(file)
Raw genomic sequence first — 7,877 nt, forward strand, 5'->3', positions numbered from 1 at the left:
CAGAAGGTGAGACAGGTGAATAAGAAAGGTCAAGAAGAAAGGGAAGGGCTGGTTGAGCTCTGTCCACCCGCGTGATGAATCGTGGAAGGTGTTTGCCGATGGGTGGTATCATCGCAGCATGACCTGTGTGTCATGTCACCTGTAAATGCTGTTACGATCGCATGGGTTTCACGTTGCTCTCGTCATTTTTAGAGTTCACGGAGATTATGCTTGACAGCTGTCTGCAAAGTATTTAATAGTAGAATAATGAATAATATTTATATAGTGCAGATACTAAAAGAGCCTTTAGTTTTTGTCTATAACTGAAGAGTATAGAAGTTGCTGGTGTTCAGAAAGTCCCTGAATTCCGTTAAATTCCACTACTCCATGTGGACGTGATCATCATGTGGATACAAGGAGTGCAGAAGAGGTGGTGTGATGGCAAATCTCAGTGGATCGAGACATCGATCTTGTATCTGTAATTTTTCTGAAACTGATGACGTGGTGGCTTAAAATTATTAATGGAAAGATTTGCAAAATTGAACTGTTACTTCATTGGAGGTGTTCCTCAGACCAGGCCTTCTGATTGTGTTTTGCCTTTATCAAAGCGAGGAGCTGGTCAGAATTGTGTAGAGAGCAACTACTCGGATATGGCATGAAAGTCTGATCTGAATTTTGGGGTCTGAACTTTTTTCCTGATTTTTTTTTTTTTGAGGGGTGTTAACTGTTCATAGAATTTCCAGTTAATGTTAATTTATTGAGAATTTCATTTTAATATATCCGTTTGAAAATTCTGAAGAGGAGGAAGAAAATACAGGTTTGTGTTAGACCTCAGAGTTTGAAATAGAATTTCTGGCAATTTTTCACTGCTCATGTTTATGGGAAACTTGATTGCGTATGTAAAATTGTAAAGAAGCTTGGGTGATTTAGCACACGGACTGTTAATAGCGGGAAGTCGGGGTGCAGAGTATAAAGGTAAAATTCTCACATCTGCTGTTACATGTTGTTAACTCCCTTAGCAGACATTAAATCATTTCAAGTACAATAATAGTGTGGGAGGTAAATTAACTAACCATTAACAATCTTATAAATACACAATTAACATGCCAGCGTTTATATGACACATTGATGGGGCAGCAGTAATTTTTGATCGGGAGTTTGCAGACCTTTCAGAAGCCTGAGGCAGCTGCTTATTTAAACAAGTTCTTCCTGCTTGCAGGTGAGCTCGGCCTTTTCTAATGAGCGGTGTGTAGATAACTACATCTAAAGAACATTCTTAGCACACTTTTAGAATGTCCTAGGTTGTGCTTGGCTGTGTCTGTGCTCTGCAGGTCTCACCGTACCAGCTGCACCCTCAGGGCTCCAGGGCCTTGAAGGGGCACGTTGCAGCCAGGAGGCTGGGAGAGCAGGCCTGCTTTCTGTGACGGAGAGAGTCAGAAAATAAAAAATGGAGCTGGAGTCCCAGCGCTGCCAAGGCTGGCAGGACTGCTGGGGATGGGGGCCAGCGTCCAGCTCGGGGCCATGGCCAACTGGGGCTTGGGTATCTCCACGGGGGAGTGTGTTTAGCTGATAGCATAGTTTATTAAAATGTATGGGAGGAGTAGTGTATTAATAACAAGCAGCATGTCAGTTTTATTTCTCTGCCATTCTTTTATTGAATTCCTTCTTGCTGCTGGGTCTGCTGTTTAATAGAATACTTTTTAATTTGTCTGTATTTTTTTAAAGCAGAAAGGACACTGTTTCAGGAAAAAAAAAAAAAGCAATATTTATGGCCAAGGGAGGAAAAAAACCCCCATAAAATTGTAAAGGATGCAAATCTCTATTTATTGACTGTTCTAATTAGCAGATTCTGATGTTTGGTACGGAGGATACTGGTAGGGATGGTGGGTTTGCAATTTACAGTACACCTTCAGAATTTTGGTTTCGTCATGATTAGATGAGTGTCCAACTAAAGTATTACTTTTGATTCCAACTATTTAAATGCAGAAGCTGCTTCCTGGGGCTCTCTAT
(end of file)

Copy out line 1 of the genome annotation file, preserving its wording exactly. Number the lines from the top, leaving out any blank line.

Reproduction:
Raw genomic sequence first — 7,877 nt, forward strand, 5'->3', positions numbered from 1 at the left: